Of those who attended the roundtable session, it was the minority opinion that that the picture editor should
 be delivering a full soundtrack. How can we address this issue? If there is a music editor on your show, introduce yourself, get to know him or her, and ask if he or she would be willing to cut music for a few scenes.

Though we work in small groups in separate places, standing up together is vitally important for change in the future.

How do we tackle the biggest underlying issue — the lack of feeling empowered to stand up for oneself? The difficulty in addressing any one issue on a crew is that 
all crews are run differently; there is no uniformity as to how things are being done and how problems are addressed. Of course, it would be easier 
to tackle any issue with a large number of members supporting each other. However, what if it’s just your small crew?

This is where a few strategies can come into play. First, approach the associate producer, or whoever is in charge, as a group and express your concerns that way. If he or she is overseeing multiple crews, and all the crews are experiencing the same issues, perhaps meet amongst yourselves to discuss the issues you’re having and then approach the associate producer en masse. If he or she is unwilling to address the issue due to budget concerns, consider preparing an itemization of all the overtime needed to complete the large list of tasks. It may be less expensive to have another assistant come in for a week than to have everyone overworked.

But what if the associate producer cannot help you? Kindly ask for someone who can. Ask all the editors on the show to approach the executive producers
 as a group to ask for help; sometimes that can accomplish things. As always, you can contact a Guild Field Representative, your Board of Directors representative or someone at the Guild office about your specific concerns.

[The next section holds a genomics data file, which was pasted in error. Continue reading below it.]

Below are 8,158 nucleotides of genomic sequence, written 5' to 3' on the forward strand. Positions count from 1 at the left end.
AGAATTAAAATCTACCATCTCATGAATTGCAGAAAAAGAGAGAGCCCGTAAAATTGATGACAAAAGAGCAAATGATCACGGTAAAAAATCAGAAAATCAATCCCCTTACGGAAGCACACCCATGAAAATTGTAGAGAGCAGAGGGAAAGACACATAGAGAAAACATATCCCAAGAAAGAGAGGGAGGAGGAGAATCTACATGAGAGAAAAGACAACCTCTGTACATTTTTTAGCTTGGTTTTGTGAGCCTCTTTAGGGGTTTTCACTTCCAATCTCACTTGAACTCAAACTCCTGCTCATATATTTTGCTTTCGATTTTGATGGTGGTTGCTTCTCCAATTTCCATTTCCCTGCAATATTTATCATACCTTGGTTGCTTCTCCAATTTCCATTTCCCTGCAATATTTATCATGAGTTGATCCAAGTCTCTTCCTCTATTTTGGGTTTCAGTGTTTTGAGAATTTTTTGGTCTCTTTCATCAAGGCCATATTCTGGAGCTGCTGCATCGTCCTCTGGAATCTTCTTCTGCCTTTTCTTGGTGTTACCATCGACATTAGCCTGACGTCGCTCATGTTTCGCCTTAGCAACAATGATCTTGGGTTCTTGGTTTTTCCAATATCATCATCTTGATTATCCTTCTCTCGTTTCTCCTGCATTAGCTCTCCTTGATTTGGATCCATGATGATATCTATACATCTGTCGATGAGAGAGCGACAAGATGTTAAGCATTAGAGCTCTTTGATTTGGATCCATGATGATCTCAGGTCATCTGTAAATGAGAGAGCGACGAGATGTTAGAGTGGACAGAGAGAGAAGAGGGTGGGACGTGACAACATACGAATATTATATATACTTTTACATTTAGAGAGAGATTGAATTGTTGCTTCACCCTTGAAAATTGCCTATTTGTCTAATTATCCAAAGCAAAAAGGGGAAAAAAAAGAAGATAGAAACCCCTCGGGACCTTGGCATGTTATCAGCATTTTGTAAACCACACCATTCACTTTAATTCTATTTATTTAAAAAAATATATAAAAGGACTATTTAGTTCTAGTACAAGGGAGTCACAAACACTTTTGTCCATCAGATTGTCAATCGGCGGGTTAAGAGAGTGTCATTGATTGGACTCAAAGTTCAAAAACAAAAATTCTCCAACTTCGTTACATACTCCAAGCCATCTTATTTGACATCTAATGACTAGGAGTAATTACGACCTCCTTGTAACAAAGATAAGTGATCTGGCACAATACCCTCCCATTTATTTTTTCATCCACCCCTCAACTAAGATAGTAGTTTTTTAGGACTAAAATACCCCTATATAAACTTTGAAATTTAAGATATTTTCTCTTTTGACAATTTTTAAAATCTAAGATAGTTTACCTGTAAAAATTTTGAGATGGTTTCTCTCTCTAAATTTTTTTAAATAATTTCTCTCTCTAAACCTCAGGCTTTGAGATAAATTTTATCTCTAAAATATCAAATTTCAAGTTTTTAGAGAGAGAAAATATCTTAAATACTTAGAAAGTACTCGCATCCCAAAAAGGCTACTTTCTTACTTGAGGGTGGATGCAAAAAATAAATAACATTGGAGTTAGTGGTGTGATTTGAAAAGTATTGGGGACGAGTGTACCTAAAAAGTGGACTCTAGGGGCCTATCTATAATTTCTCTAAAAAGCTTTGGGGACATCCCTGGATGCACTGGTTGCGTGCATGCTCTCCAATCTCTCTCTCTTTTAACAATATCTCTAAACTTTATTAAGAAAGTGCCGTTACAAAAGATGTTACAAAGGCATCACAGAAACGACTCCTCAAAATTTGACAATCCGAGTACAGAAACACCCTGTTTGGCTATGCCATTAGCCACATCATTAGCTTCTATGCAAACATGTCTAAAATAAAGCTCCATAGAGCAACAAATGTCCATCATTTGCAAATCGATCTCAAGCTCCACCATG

There was much interest at the session in having more surveys to gather empirical data about what is truly going on in the workplace. As with
 our television survey, more in-depth and detailed discussions can help develop more solutions to problems that have been identified through these surveys. In addition to surveys, members are encouraged to start logging the work they are doing; this information is important to have ready when you are asked about the hourly breakdown of your day (two hours doing sound, three hours doing music, one hour comping visual effects, etc.).

Gaining more work for our members is the top priority for our Guild.

As Guild members, we should not be hesitant 
to talk to each other about what’s going on in our cutting rooms. If it’s happening in one, more than likely it’s happening in others. An idea was suggested that members reach out to other members via phone banking to keep this conversation going, or to start the conversation with those who are unaware of the issues.

It’s important to know we are all part of this Guild. Though we work in small groups in separate places, standing up together is vitally important for change in the future. Join the majority in saying what is reasonable for our workflow. Get other members on board. There is power in solidarity. With all of us, things can change and give us the quality of life we expect.

What are your thoughts on some of these solutions suggested by your fellow members? Perhaps there are solutions of your own you 
would like to share. We would love to hear from you. Visit the I AM THE UNION Facebook page to get involved and contribute to our membership’s ideas. Comment, add or disagree. All opinions are valued.

Do you have an idea for the Membership Outreach Committee? Please do not hesitate to contact us at outreach@editorsguild.com. We look forward to hearing from you and perhaps assisting you in how to make a difference.